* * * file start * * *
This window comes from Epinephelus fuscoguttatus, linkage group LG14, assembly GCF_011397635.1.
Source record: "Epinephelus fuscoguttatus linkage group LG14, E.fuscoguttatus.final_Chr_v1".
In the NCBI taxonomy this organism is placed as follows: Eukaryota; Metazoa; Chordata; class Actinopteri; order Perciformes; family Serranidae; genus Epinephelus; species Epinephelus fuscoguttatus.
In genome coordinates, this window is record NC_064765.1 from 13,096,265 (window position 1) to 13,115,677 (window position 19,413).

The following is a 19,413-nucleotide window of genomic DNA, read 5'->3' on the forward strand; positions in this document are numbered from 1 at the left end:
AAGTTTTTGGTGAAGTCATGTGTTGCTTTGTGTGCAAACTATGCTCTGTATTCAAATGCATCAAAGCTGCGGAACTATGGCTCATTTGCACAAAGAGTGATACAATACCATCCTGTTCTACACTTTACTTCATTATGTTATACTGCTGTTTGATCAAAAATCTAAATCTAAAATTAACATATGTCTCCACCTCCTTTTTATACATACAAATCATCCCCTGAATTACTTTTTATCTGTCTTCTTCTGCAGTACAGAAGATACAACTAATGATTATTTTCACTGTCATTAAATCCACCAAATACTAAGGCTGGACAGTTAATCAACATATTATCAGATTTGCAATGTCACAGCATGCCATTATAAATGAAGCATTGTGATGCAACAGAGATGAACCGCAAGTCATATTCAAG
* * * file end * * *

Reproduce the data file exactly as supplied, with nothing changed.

This window comes from Epinephelus fuscoguttatus, linkage group LG14, assembly GCF_011397635.1.
Source record: "Epinephelus fuscoguttatus linkage group LG14, E.fuscoguttatus.final_Chr_v1".
In the NCBI taxonomy this organism is placed as follows: Eukaryota; Metazoa; Chordata; class Actinopteri; order Perciformes; family Serranidae; genus Epinephelus; species Epinephelus fuscoguttatus.
In genome coordinates, this window is record NC_064765.1 from 13,096,265 (window position 1) to 13,115,677 (window position 19,413).

The following is a 19,413-nucleotide window of genomic DNA, read 5'->3' on the forward strand; positions in this document are numbered from 1 at the left end:
AAGTTTTTGGTGAAGTCATGTGTTGCTTTGTGTGCAAACTATGCTCTGTATTCAAATGCATCAAAGCTGCGGAACTATGGCTCATTTGCACAAAGAGTGATACAATACCATCCTGTTCTACACTTTACTTCATTATGTTATACTGCTGTTTGATCAAAAATCTAAATCTAAAATTAACATATGTCTCCACCTCCTTTTTATACATACAAATCATCCCCTGAATTACTTTTTATCTGTCTTCTTCTGCAGTACAGAAGATACAACTAATGATTATTTTCACTGTCATTAAATCCACCAAATACTAAGGCTGGACAGTTAATCAACATATTATCAGATTTGCAATGTCACAGCATGCCATTATAAATGAAGCATTGTGATGCAACAGAGATGAACCGCAAGTCATATTCAAG